Talk to any experienced welder and they’ll tell you what the “best” transfer mode is for any application. In manual welding specifically, best is a relative term because specific travel speed,
angle and welding style are personal to each welder. How does someone who is inexperienced know which transfer mode will fit their application?
Just about any gas metal arc welding (GMAW) machine can be used for the three standard transfer modes: short circuit, spray and globular. Some modern machines even offer a fourth mode called pulse. To understand the differences, a quick review of transfer modes is necessary.
At its most basic, MIG welding is a process whereby a metal wire electrode is fed through the torch along with a shielding gas. The gas protects the arc that’s created when electrical current connects with the wire. The transfer mode is the method used to move the molten wire from the arc to the base material. Each of the standard transfer modes uses constant voltage (CV).
Most new welders begin with short circuit arc welding. In this transfer mode, the electrode creates a short circuit when it touches the base material. The heat of that short circuit ignition transfers a molten droplet of electrode into the weld puddle. Short circuit welding uses low energy and is the coldest of the CV transfer modes.
Spray arc welding is just as it sounds – a constant stream of tiny molten droplets that are much smaller in diameter than the electrode. The spray arc is hotter than with short circuit and creates a larger weld pool, which limits this process to horizontal and flat welding positions.
Globular welding is the transition phase between short circuit and spray. Here, the droplets are inconsistent in size, some
small like spray and others larger like short circuit. The inconsistency produces a greater amount of spatter. Like spray, globular is generally only used in horizontal or flat welding.
Pulse welding is a modified spray arc that requires a specialized power source. It has the best qualities of all the modes and
minimizes their disadvantages. “Pulse” refers to how the current is pulsed at a set frequency. Each pulse creates a single molten droplet and transfers it into the weld pool. Between pulses the current drops, cooling the weld pool slightly before the next droplet detaches. This cooling allows pulse to be used in any welding position, unlike a standard spray arc.
Every transfer mode has a purpose with benefits and downfalls alike. Short circuit is often cheaper than the other modes and, while all welding is better with clean base materials, it handles dirtier material better than most. As a low amperage and voltage process, it has the least amount of heat input, which makes it an excellent option for thin materials (1/8 in. and less) and open root groove welds. It digs into the toes of the weld without blowing them out because it uses just enough heat to create a solid seam.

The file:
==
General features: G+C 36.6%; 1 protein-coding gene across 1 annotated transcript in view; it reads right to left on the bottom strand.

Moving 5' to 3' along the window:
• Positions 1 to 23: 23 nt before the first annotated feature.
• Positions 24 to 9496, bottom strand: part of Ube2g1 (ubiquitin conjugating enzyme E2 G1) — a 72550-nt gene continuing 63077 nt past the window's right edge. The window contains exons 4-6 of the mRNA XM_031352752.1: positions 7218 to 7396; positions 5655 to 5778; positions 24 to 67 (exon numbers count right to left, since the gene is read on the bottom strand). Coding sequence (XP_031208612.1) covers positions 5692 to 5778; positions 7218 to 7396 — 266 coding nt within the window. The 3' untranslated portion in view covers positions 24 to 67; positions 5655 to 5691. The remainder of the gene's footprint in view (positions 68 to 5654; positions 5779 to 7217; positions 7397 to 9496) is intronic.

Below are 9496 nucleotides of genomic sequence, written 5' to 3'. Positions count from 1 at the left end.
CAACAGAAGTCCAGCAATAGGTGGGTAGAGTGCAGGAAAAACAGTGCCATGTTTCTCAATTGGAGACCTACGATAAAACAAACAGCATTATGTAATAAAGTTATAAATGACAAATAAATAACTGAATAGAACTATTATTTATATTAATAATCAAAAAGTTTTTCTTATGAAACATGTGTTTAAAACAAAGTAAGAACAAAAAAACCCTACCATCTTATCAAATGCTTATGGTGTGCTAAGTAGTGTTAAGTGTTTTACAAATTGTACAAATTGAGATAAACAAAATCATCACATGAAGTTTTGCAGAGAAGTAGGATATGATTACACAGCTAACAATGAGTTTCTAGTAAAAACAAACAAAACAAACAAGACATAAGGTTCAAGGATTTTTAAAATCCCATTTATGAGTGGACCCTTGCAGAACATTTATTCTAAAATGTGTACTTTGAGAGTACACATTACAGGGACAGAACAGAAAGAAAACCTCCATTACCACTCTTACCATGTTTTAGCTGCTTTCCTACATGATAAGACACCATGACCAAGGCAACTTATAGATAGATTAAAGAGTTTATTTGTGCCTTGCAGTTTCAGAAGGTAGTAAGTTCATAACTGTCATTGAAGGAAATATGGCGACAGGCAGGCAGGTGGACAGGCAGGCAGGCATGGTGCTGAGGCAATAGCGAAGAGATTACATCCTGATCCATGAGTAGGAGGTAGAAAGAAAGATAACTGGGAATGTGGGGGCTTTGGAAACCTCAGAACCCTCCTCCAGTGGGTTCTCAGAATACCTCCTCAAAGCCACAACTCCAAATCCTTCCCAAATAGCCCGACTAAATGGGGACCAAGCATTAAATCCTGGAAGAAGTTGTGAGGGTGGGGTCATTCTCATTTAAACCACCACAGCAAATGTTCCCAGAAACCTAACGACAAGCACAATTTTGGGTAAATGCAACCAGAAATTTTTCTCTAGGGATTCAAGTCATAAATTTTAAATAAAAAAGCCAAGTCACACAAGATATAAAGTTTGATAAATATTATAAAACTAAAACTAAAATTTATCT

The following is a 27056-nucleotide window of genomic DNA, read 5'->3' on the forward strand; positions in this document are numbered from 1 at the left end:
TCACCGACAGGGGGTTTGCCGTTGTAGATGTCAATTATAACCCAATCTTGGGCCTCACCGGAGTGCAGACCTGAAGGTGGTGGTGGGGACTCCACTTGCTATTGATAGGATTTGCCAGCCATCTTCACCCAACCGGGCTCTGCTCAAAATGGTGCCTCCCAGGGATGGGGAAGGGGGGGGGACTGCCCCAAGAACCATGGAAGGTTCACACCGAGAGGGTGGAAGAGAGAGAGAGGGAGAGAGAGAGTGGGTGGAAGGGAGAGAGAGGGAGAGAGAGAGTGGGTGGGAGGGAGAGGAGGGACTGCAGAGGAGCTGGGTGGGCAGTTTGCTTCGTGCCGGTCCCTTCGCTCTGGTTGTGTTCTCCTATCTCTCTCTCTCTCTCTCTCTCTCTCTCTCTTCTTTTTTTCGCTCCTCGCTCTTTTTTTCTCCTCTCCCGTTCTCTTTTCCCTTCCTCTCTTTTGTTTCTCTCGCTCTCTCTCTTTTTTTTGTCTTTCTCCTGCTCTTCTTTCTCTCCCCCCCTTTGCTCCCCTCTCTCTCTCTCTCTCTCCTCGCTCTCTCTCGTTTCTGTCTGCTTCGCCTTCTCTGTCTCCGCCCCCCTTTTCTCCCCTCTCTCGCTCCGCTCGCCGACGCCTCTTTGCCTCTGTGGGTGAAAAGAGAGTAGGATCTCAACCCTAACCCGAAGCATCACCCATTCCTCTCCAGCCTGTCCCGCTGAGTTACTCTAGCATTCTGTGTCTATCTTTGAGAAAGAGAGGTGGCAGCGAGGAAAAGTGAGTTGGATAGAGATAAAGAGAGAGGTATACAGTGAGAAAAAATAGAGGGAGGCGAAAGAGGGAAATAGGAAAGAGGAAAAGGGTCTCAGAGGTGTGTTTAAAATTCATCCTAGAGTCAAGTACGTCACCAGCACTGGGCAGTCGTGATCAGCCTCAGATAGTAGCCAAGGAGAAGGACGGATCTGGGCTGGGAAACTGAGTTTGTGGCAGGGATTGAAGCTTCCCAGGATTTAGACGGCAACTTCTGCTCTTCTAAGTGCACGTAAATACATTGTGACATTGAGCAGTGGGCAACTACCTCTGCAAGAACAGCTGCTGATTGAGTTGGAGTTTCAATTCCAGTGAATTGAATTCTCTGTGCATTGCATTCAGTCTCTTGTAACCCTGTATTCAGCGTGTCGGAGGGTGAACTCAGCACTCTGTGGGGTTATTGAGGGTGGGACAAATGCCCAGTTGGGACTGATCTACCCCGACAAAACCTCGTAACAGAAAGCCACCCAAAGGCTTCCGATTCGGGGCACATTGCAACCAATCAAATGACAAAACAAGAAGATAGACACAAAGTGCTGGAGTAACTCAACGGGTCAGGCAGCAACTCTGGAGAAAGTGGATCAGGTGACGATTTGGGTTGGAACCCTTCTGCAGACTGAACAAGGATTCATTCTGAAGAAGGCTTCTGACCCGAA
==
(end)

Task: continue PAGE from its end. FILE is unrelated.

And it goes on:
Short circuit is ideal for open root passes with no backing such as pipe welding because it’s easy to control the weld pool and it creates good reinforcement backing during the process. Short circuit generally produces low spatter, especially with waveform controlled processes.
Pulse has an overall higher heat input than short circuit, which makes it a poor choice for very thin metals or applications with gap conditions, particularly in manual welding. Pulse can allow for much faster travel speeds over short circuit in automated applications such as in the automotive industry.
The constant transfer of material in spray arc welding is almost short-circuit-free due to the high power necessary. This produces higher heat input and penetration, which is great for thicker materials. It also works well with high deposition rates to fill weldments with fewer passes. Though it has little spatter, the resultant weld puddle can be very fluid, which is sometimes a problem, even with the limitations of flat or horizontal welds.
In the same application, pulse welding is an excellent alternative with its intelligent arc and lower heat-affected zone (HAZ). While it has a lower heat input, the regulated arc of pulse allows for higher travels speeds, both manual and robotic. When part fit-up is a problem, the machine can stabilize the pulse arc to make up for gap inconsistencies.
Globular welding is most often done on carbon steel and excels with material thicknesses of 1/8 in. to 3/16 in. It is low cost, using basic MIG equipment and inexpensive CO2 shielding gas. The inconsistent droplet size creates a lot of spatter, which is difficult to remove because of the high heat and size of the spatter. While not a commonly favored transfer mode, globular is often used with flux-cored wire using 100 percent CO2 shielding gas in shipyards, railyards, construction and other similar industries.
Though globular can handle dirtier materials, pulse is universal for a multitude of applications and industries. It allows for welding in any position and maintains a low spatter emission throughout the available amperage range.
Because pulse welding relies on a specialized digital power source, it’s considered an advanced process. Thanks to the on-board computer, a pulse power source can regulate the arc in a way that others can’t. The advantages of this process affect everything from user ability to part fit-up. Advantages, such as automatic adjustment for differences in stickouts, make it easier to weld.
In aluminum welding, the lower heat input of pulse contributes to a smaller HAZ, reducing the warping and burnthroughs common with this highly conductive material.
Overall, pulse is a transfer mode that can do most welding better than the standard modes. To get the best performance with pulse welding, the metal should be clean and not too thin.